Yes, the reviews are two weeks out of date – you really should be used to that by now. I don’t need no steenkin’ timeliness …
Even though I read these comics at the same time as I read the comics for 22 June (in a crazed comic bender last weekend), I separate out the reviews for the sake of some sort of order. I’m weird like that.
Usagi Yojimbo #94
I’ve haven’t scanned it yet, but it’s a great image on the back cover. This issue is a done-in-one story, but with the groundwork for future stories. Usagi is staying with a merchant and his young daughter, when the merchant is attacked by assassins (one of whom Usagi has crossed paths with before). The artwork is gorgeous, as always, as Stan does the playful scenes with the child, to the cold-blooded look on Usagi’s face in the midst of fight. The story seems to end in a positive note, only for the wind to be taken from our sales in the final panel. The ominous thought balloon (‘Soon, Ronin, soon …’) means trouble ahead. Masterful stuff once again.
Supergirl and the Legion of Super Heroes #19
Well, well, well – Kitson does a whole issue. Makes a change. The story (of Chameleon solving a classic closed-room whodunit in a SP holding cell) is a tight little tale, reminding me of Waid’s Ruse and his love of detective stories. It’s nothing particularly significant, trying to link to the ongoing stories, but enjoyable enough, and allows a nice focus on Chameleon.
That’s an odd cover – nothing like it happens in the issue, and it suggests that Kurtz watched Porky’s too much growing up. The main storyline here is Miranda trying to seduce Max Powers (‘Are these things on?’ made me laugh out loud) and failing, ending up with sensitivity training with the majority of the office. This is very traditional sitcom territory, but it doesn’t matter when you care about the characters and they make you laugh from sharp writing. Hardly groundbreaking, but appreciated in comic books. The rest of the book is filled with small strips about whatever Kurtz had on his mind at the time (the gold farming bit is slightly forced), which bring out a chuckle here and there. It would be interesting to see Kurtz tackle a whole issue devoted to the classic sitcom format of Plot A and Plot B coming together with the characters at the end, but I don’t mind what we get at the moment.
New Avengers #21
I never thought I’d see the day when Howard Chaykin would be drawing mainstream Marvel superheroes, but I’m glad he did with this issue. He does do fight scenes well, the feeling of movement, the sense of adrenaline (the sound FX as wallpaper), the crackling fizz in the air as Cap is attacked in the warehouse. Bendis seems to step up his game after the rot that was The Collective, defining the characters through action, extensive internal dialogue and even external dialogue (‘You don’t even know what you’re fighting for.’) He moves the story along organically, playing people off each other in a dramatic yet natural manner. This is more like it. Maybe he shouldn’t do his own plots for a while, and just play off others …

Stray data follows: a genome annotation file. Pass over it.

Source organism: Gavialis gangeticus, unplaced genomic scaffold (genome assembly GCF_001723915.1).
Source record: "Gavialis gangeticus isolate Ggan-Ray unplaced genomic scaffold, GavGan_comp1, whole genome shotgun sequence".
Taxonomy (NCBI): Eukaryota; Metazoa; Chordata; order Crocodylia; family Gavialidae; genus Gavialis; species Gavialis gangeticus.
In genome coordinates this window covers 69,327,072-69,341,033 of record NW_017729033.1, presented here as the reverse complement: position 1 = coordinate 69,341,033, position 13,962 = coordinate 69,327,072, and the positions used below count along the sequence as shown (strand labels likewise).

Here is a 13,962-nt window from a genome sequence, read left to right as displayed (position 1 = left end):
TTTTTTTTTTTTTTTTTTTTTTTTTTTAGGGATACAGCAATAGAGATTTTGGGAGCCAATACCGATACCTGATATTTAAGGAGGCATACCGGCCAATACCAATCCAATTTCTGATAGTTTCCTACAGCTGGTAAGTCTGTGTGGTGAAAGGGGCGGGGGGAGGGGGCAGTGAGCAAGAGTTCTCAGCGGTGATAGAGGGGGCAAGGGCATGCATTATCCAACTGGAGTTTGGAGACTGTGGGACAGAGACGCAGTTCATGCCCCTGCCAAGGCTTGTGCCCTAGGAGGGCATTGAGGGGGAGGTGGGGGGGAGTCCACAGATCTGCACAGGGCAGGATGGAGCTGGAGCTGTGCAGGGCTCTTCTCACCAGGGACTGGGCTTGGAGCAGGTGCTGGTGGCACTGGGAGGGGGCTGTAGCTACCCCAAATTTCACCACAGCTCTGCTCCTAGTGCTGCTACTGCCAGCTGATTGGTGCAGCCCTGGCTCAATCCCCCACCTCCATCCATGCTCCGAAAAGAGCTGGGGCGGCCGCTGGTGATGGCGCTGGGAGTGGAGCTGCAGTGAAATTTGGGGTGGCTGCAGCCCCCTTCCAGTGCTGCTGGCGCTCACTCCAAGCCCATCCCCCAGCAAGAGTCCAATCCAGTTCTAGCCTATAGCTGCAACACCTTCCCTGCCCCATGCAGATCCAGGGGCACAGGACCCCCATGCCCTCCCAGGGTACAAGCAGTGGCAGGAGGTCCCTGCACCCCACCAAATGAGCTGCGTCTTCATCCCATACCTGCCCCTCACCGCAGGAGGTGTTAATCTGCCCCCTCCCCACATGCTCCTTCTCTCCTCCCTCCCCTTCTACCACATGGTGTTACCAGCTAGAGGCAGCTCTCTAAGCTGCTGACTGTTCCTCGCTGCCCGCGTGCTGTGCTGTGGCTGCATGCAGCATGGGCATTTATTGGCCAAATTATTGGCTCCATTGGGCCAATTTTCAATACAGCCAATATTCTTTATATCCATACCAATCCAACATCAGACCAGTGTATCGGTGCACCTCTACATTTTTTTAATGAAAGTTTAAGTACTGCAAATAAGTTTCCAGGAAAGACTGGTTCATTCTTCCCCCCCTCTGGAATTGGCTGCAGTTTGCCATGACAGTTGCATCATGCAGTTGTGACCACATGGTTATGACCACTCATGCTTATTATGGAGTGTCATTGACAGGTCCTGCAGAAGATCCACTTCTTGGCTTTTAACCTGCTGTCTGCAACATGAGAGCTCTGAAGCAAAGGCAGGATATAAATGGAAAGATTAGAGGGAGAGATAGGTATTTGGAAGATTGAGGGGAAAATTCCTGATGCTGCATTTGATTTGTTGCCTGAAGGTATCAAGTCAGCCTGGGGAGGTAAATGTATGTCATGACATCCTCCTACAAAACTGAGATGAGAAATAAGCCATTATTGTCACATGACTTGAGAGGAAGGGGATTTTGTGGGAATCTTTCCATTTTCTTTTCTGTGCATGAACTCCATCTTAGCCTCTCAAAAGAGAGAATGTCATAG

Nextwave: Agents of H.A.T.E. #6
EXPLODO! The fighting is on, and Immonen excels at the fights scenes, with Elsa battling Samurai robots using a shovel. Nextwave is superhero nonsense – to quote Monica, ‘This is getting silly now.’ – which it should be. Over the top and ludicrous; what’s not to enjoy? Ellis lets rip, with Immonen up to the job – just look at the expression on Anger’s face when he sees Aaron with the dress. Priceless. ‘Licky my blinky diodes.’ Nextwave is love.
Vaughan brings a one of his great cliffhangers to this issue – is the character dead? – but that is not the main focus of the issue, nor the limit of Vaughan’s strengths. The interplay of the characters and the sharp banter is a joy (‘B.F.F.?’ ‘W.T.F.’ ‘What … what just happened?’), and he plays with the notions of obvious plot points and avoids clichés. Great stuff. I just hope he doesn’t feel he has to keep killing characters …
The art from Calero seems a little tighter this issue, not so erratic or messy. David always seems to be able to handle crossover issues so much better than most people, so this issue doesn’t feel forced or incomprehensible. There are jokes, character interplay, surprises – Jamie Madrox, Agent of SHIELD – and X-Factor finding out about Decimation through Siryn and her pheromones on Spidey, all setting up nicely for next issue. Very enjoyable.